Bill Gates releasing a teeny tiny swarm of mozzies intent on bringing down the electronic age's most bankable names.
I'm all for crazy rich people doing philanthropic things with their money, particularly people who regularly come across their name and the word 'billionaire' in the same sentence.
I don't pretend to know anything about the Gates Foundation (for all I know it could be a front for the Let's Club Baby Seals Society) but I liked the point Gates was making on this particular day; pity the online newspapers kept losing it behind the couch.
So the sticky is that at a conference in the US this week Gates gave a presentation on the Gates Foundation's malaria eradication program. During the talk, he released some mosquitoes into the lecture theatre and said "not only poor people should experience this".
Fair call for a good cause. Malaria is a nasty, nasty disease that kills between one and three million people a year, mostly kids living in poverty in Sub-Saharan Africa. One of the most suckful things about it is that it hits the lowest income groups hardest because they don't have the resources to deal with it. The disease then in turn worsens their poverty because it means time out of work, school, etc, and all the losses associated with that.
And while I'm up here waving my arms around on the Malaria Eradication Soapbox I should tell you that the lowest income group in Malawi spend a whopping 32% of their annual income on treating malaria, compared to 4% of households with low-to-high incomes. 32%! That's nuts.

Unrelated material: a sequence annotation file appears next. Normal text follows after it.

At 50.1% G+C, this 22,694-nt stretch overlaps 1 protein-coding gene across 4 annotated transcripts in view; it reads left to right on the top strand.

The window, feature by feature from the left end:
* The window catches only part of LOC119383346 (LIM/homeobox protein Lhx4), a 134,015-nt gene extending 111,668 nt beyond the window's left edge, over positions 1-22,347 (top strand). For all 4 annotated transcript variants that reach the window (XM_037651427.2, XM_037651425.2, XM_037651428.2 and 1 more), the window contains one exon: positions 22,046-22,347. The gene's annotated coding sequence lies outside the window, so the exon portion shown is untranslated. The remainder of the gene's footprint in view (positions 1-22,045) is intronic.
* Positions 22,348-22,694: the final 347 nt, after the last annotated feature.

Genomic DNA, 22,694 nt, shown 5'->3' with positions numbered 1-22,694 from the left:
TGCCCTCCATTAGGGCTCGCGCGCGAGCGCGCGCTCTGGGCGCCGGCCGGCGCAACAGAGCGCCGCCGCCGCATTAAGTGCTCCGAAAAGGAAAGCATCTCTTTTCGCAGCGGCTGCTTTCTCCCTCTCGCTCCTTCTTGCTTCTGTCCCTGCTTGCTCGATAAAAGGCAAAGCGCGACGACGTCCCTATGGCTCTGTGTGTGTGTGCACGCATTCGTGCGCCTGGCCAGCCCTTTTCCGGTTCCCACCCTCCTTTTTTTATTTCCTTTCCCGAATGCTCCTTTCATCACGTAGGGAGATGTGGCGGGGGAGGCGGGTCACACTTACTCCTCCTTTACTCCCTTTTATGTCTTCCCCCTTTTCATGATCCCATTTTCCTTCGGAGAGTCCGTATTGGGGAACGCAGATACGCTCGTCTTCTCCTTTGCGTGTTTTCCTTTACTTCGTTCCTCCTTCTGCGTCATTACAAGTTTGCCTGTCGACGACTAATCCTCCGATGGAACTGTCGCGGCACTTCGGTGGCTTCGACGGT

So boo malaria and hurray the Gates Foundation malaria eradication program.
What really got me about the media coverage of the 'event' was that the words 'malaria eradication' appeared once in each story (if at all) while the bulk of the copy was taken up with name-dropping and advertising for the conference.
Yes, yes, yes, Bill Gates released a "swarm" of mosquitoes into an audience that included "high profile members of online networking service Twitter"; and oh wow the story was confirmed by eBay founder Pierre Omidyar on his Twitter account and gosh the official conference Twitter profile confirmed the mosquitoes were real; and can you believe that previous speakers at the conference have included such famous people as Bill Clinton, Al Gore and a coupla Nobel laureates; and yes in case you're thinking of a conference-related holiday this year this particular conference is being held in Long Beach, California; and lastly, just so you know, Twitter is a "micro-blogging service where people post short, text-only comments or updates on what they are doing".
Fascinating, I'm sure, but what about the malaria? Wasn't that the whole point? Sheesh, maybe that point is still hiding behind the couch.